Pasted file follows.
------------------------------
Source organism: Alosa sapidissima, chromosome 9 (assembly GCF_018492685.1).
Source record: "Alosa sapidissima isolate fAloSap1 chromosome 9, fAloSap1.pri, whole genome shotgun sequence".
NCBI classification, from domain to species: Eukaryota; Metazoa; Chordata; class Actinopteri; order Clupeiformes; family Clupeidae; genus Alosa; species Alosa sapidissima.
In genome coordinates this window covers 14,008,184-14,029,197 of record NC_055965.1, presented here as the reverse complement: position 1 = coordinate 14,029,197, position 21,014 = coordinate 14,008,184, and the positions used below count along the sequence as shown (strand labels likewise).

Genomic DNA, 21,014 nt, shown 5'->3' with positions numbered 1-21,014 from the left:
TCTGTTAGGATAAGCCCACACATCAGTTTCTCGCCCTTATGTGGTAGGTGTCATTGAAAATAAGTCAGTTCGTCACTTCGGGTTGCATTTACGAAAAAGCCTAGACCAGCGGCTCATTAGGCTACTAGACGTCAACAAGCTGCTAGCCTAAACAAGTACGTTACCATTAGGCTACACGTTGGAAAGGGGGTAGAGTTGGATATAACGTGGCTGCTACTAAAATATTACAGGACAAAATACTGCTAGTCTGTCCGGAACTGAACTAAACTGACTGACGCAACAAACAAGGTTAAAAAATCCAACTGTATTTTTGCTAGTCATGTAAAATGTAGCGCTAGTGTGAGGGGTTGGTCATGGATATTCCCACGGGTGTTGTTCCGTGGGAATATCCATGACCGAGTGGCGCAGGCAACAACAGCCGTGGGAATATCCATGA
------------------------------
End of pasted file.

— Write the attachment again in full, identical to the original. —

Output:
Source organism: Alosa sapidissima, chromosome 9 (assembly GCF_018492685.1).
Source record: "Alosa sapidissima isolate fAloSap1 chromosome 9, fAloSap1.pri, whole genome shotgun sequence".
NCBI classification, from domain to species: Eukaryota; Metazoa; Chordata; class Actinopteri; order Clupeiformes; family Clupeidae; genus Alosa; species Alosa sapidissima.
In genome coordinates this window covers 14,008,184-14,029,197 of record NC_055965.1, presented here as the reverse complement: position 1 = coordinate 14,029,197, position 21,014 = coordinate 14,008,184, and the positions used below count along the sequence as shown (strand labels likewise).

Genomic DNA, 21,014 nt, shown 5'->3' with positions numbered 1-21,014 from the left:
TCTGTTAGGATAAGCCCACACATCAGTTTCTCGCCCTTATGTGGTAGGTGTCATTGAAAATAAGTCAGTTCGTCACTTCGGGTTGCATTTACGAAAAAGCCTAGACCAGCGGCTCATTAGGCTACTAGACGTCAACAAGCTGCTAGCCTAAACAAGTACGTTACCATTAGGCTACACGTTGGAAAGGGGGTAGAGTTGGATATAACGTGGCTGCTACTAAAATATTACAGGACAAAATACTGCTAGTCTGTCCGGAACTGAACTAAACTGACTGACGCAACAAACAAGGTTAAAAAATCCAACTGTATTTTTGCTAGTCATGTAAAATGTAGCGCTAGTGTGAGGGGTTGGTCATGGATATTCCCACGGGTGTTGTTCCGTGGGAATATCCATGACCGAGTGGCGCAGGCAACAACAGCCGTGGGAATATCCATGA